There’ll be a Welcome in the Valleys
Posted by jonathanfryer on Sunday, 22nd April, 2007
Sandwiched between political activities in Westminster and Camden, I was glad to get to Leo Abse’s 90th birthday lunch at his quintessentially English house on the riverfront at Strand on the Green, Chiswick. Leo is otherwise quintissentially Welsh, a pugnacious, pint-sized individualist who probably did more than any other single British Member of Parliament to usher in a more tolerant society during the latter half of the 20th Century, with his campaigns for decriminalising homosexuality and facilitiating divorce, to name but two. Since leaving Westminster, he has channeled his fire into books, with a prescient psycho-biography of Tony Blair, and a demolition job on Margaret Thatcher. His latest book, which I recently reviewed for the Camden New Journal, is a similarly startling examination of Daniel Defoe. The house and garden at the birthday party were crammed with well-wishers, as Leo’s successor as MP in the valleys (now called Torfaen), Paul Murphy, and the political journalist and biographer, Anthony Howard, paid tribute in speeches to this remarkable nonagenarian.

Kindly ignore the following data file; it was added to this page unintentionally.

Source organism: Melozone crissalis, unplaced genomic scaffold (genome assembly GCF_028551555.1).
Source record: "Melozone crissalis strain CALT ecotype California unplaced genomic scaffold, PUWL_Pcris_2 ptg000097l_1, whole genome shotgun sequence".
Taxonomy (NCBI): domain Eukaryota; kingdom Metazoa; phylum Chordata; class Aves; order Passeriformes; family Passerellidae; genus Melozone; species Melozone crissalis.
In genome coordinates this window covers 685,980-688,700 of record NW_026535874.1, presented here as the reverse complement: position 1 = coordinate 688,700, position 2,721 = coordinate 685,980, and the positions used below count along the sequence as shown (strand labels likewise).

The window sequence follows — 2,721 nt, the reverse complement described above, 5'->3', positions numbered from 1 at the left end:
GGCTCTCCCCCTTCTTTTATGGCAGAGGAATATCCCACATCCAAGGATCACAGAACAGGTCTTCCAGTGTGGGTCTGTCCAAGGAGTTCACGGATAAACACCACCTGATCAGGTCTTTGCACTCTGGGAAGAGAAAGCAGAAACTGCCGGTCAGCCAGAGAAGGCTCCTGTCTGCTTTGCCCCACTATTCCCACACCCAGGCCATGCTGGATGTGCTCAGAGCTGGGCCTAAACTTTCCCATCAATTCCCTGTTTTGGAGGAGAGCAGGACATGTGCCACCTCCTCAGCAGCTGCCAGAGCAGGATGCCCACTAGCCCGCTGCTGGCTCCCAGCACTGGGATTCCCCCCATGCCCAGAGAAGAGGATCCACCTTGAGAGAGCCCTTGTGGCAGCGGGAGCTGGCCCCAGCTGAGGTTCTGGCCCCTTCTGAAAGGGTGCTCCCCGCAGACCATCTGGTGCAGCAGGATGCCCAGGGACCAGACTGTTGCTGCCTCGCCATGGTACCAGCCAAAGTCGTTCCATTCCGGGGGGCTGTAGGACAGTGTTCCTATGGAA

My own contact with South Wales was mostly while I was writing a biography of Dylan Thomas in the early 1990s (still the most borrowed of all my books from public libraries), about which Dylan’s daughter, Aeronwy, was kind at the time. So I was particularly sad to miss her star turn as guest of honour at the St David’s Day dinner at the National Liberal Club last month. However, I’ve been able to catch up with her latest reminiscences of life with the wayward bard through her booklet A Daughter Remembers Dylan (Merton Press, 2006), which contains a particularly enjoyable essay of returning to Laugharne and the Thomas boathouse, while trying to fend off fawning American fans, sightseers and local hangers-on.